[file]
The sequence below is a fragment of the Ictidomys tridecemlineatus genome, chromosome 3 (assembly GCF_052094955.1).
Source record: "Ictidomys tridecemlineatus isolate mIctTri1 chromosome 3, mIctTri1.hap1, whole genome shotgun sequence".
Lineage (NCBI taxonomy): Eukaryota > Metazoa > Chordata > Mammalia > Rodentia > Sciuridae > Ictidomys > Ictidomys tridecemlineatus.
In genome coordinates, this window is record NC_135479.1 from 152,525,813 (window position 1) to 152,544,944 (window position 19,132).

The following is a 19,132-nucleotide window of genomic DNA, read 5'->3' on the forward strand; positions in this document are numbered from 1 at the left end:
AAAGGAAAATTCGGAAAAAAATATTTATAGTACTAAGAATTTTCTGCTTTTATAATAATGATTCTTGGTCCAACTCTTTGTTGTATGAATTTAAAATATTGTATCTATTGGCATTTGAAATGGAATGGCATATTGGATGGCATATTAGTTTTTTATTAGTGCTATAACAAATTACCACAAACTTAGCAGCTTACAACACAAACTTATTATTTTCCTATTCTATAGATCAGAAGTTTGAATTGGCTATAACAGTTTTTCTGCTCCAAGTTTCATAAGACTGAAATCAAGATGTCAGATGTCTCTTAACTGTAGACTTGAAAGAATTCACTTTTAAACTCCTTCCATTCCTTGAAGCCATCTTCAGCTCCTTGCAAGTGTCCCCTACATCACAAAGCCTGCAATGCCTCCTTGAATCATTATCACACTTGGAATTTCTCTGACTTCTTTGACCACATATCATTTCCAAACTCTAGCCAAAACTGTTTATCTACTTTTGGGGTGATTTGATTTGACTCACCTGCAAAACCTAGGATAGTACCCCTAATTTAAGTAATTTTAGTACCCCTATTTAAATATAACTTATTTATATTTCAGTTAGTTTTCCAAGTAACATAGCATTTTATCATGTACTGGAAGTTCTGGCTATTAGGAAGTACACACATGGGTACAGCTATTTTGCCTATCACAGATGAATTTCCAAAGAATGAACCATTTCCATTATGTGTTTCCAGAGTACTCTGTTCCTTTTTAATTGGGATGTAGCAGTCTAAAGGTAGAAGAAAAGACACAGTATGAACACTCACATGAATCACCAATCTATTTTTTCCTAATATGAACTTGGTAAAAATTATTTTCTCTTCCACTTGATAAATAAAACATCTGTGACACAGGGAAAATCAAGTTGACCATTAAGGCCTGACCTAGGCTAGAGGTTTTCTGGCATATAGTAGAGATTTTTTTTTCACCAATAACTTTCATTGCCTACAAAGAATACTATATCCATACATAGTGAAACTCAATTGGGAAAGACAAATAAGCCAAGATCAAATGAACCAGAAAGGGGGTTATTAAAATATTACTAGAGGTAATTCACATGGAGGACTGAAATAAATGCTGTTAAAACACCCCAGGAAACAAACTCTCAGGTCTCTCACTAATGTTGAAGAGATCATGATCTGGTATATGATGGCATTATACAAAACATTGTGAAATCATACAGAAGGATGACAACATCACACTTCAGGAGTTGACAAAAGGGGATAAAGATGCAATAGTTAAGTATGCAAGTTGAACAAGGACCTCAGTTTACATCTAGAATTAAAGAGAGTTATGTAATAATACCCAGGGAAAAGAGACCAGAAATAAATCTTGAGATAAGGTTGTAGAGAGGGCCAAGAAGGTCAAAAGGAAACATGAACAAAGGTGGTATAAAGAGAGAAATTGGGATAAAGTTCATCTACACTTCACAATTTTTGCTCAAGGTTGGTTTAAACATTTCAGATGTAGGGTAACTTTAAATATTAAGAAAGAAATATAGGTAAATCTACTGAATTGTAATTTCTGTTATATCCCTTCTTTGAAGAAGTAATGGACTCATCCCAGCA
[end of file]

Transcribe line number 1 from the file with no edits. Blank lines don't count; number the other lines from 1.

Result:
The sequence below is a fragment of the Ictidomys tridecemlineatus genome, chromosome 3 (assembly GCF_052094955.1).